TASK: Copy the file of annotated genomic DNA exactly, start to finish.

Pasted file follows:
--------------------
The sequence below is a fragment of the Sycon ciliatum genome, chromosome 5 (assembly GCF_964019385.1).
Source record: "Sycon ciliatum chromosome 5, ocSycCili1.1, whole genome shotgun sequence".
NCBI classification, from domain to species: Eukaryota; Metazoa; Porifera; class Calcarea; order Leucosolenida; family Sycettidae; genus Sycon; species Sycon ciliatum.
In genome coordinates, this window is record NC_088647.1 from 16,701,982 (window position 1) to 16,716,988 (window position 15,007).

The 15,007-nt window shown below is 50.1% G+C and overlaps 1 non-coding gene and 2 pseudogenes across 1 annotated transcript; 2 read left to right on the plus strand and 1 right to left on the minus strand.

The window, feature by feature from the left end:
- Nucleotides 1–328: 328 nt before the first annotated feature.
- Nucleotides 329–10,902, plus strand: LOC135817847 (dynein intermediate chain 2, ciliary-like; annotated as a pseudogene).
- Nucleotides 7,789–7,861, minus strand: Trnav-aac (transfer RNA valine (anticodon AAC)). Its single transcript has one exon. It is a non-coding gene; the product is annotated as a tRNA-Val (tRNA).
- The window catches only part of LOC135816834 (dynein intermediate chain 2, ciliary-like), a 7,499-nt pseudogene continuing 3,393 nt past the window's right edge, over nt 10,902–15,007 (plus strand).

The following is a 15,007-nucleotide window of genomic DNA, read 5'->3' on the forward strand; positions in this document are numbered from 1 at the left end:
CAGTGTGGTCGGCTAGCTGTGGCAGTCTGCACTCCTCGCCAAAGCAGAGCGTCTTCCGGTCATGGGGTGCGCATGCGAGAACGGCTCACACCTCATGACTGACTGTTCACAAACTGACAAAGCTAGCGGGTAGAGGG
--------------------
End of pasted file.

The sequence below is a fragment of the Sycon ciliatum genome, chromosome 5 (assembly GCF_964019385.1).
Source record: "Sycon ciliatum chromosome 5, ocSycCili1.1, whole genome shotgun sequence".
NCBI classification, from domain to species: Eukaryota; Metazoa; Porifera; class Calcarea; order Leucosolenida; family Sycettidae; genus Sycon; species Sycon ciliatum.
In genome coordinates, this window is record NC_088647.1 from 16,701,982 (window position 1) to 16,716,988 (window position 15,007).

The 15,007-nt window shown below is 50.1% G+C and overlaps 1 non-coding gene and 2 pseudogenes across 1 annotated transcript; 2 read left to right on the plus strand and 1 right to left on the minus strand.

The window, feature by feature from the left end:
- Nucleotides 1–328: 328 nt before the first annotated feature.
- Nucleotides 329–10,902, plus strand: LOC135817847 (dynein intermediate chain 2, ciliary-like; annotated as a pseudogene).
- Nucleotides 7,789–7,861, minus strand: Trnav-aac (transfer RNA valine (anticodon AAC)). Its single transcript has one exon. It is a non-coding gene; the product is annotated as a tRNA-Val (tRNA).
- The window catches only part of LOC135816834 (dynein intermediate chain 2, ciliary-like), a 7,499-nt pseudogene continuing 3,393 nt past the window's right edge, over nt 10,902–15,007 (plus strand).

The following is a 15,007-nucleotide window of genomic DNA, read 5'->3' on the forward strand; positions in this document are numbered from 1 at the left end:
CAGTGTGGTCGGCTAGCTGTGGCAGTCTGCACTCCTCGCCAAAGCAGAGCGTCTTCCGGTCATGGGGTGCGCATGCGAGAACGGCTCACACCTCATGACTGACTGTTCACAAACTGACAAAGCTAGCGGGTAGAGGG